Tickets to London don’t always come cheap, so I spent the day with a friend roaming the streets of London and visiting some museums we hadn’t been to yet. Had a Chipotle burrito for the first time (yes, I had to leave the country they come from to try one), then went to the Hunterian Museum. I would not recommend doing this in that particular order, as the Hunterian is almost entirely animal and human bits and pieces suspended in alcohol. I have no photos because it just felt kind of wrong to take pictures of most of it. If you’ve got any interest in anatomy or the human body though, it’s a free visit and definitely worth the time. If I’d known ahead of time, I would have brought my medically inclined one to come explain some of the diseases in more depth than the museum had.
After the Hunterian, we popped over to the Cider Tap by Euston Station. There are two guardhouses on either side of one of the entrances to Euston, and one sells only craft beer while the other only sells craft cider. It’s good fun and we needed a drink and a chance to rest our feet a bit. After a pint, we visited the Wellcome Collection. (We didn’t intend to make the day a medical museum day, but it kinda happened after we saw the £17 entrance fee for the Transport Museum.) Most of this museum you cannot photograph as well, so I only got a few, but I’d definitely go back. We only had an hour and a half to see the place, but you could easily spend 3 hours in there. The collections rotate, but for our visit they had Forensics, The Institute of Sexology, Genomes, and Modern Medicine. This is another free museum, and right down the road from the British Museum if you want a change of pace.
Artefacts brought back with Margaret Mead from her time in Samoa. To most people, this was unnoteworthy. To the anthropologists, this is SO DARN COOL.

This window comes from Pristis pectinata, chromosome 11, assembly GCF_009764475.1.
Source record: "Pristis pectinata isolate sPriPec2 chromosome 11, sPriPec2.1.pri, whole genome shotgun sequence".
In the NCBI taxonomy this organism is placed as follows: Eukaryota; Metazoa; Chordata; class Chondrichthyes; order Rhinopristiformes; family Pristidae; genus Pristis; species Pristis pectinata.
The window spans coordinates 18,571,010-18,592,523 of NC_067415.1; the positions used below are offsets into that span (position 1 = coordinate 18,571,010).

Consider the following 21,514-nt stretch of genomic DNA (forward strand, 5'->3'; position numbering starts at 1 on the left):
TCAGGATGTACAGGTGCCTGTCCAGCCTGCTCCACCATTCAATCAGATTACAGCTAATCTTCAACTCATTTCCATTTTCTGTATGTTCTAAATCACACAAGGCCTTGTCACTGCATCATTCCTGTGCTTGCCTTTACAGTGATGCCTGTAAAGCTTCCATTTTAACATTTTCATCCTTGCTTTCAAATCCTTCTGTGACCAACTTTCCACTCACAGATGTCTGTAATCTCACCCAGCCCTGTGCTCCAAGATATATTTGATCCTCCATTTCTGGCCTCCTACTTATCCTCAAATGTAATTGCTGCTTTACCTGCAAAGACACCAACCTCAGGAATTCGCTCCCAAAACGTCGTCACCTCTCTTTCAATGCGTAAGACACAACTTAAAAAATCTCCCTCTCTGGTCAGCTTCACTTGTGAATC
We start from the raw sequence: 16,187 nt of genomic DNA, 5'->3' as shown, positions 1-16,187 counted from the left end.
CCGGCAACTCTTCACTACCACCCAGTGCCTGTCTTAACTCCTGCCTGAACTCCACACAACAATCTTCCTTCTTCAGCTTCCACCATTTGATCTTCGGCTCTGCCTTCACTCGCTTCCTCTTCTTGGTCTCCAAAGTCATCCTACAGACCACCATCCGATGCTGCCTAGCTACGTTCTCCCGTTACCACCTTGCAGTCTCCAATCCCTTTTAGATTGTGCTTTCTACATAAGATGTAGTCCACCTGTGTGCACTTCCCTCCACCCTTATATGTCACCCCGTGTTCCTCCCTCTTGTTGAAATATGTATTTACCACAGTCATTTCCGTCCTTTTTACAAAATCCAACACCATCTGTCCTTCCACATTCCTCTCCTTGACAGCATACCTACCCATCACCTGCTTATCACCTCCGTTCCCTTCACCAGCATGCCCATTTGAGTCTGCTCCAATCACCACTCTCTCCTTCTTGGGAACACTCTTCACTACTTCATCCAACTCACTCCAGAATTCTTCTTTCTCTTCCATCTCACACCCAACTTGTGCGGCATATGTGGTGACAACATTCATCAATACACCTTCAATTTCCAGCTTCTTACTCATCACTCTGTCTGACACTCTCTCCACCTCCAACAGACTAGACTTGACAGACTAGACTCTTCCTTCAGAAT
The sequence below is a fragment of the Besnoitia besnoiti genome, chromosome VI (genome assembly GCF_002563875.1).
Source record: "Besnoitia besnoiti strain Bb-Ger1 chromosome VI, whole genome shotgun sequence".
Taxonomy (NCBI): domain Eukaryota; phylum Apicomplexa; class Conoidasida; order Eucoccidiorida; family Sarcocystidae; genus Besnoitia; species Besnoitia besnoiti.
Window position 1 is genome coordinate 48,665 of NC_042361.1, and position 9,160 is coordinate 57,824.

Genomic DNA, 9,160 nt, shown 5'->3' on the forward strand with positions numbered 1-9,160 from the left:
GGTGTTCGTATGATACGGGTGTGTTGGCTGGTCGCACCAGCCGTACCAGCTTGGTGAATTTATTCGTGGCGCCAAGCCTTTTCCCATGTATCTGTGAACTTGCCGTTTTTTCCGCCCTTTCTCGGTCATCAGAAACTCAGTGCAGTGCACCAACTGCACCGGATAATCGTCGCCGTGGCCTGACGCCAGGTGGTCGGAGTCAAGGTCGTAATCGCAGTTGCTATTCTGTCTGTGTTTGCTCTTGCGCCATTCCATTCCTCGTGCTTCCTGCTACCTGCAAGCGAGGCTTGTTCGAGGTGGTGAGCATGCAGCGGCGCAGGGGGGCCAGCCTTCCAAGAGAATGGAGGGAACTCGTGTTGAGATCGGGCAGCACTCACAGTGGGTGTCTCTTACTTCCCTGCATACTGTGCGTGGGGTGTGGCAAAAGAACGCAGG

Again, not cool to the public at large, but anthro friends – look! It’s actual kula ring jewelry brought back by Malinowski!
Modern art and medicine actually blend together really well.
I believe this was a representation of swine flu?
I only wish you could have taken more photographs in the Wellcome Collection. It’s fantastic.
Back home in Leicester, King Richard III was finally reburied. The city went MAD with Richard decor. A couple weeks on and they’re still peeling Richard themed things off posterboards and signs. God knows Leicester could use the tourism though. For a city this size, a lot of people don’t realise it even exists, and it’s really a shame.
The Bow Bridge, famous for being the last one for Richard III to cross over before the battle in Bosworth.
Outside of the Cathedral during the week of Richard’s reburial.
Occasionally, someone would sneak a red rose onto the statue. It was generally quickly removed.
Leicester was probably a poor place to be named Richard for a few weeks there. He was EVERYWHERE.
Most of the day King Richard III was carried by open carriage, but by the last leg up to the church they had him in a hearse with some of his living relatives.
Hard to believe this actually drove by just a quick walk from where I currently live!
The procession was followed by the important figures in town.
It was also followed by the spirit of Leicester, with locals young and old adding a modern flavour to an ancient burial.
While the festivities for Richard III were still going on, I took a break from my research to finally visit Jewry Wall Museum, just a quick 10 minute walk from my building. Jewry Wall is kind of a misnomer for the place, as it was actually the Roman bathhouse when Leicester was under Roman rule. Most of the building has been carted off over the years to build other structures, such as St. Nicholas’s Church behind it. Parts of it have been visible its entire existance, but the underground structure of the building and the underfloor heating portions were buried and only rediscovered in the 1930s, oddly enough when they were digging to put a community pool in. Needless to say, the pool did not happen. The museum obviously doesn’t get much money, but they’ve got really great artefacts and the staff were some of the friendliest I’ve ever met. It’s a free visit, but toss a pound or two in the donation box. 🙂
Jewry Wall entrance. A bit of a misnomer for a Roman bathhouse.
The most intact portion of the bathhouse.
Mosaic tiles rescued from a Leicester archaeological site nearby.
Painted walls from another nearby site.
Walking “inside” the bathhouse.
The main entranceway into the baths. This would have originally been the ground level when it was in use.
A lot of this building disappeared to be used for buildings elsewhere in later centuries.
A good portion of the bathhouse stones were taken to build the nearby St. Nicholas’s Church.
You can actually see the Church through the bathhouse entrance.
Ahh, I love being able to touch ancient things!
More wall decor, placed with a Roman child for context.
Just imagine how long this would take to create, bit by bit.
What room do you think this would be in?
A replica of a Roman kitchen. Commonly very small.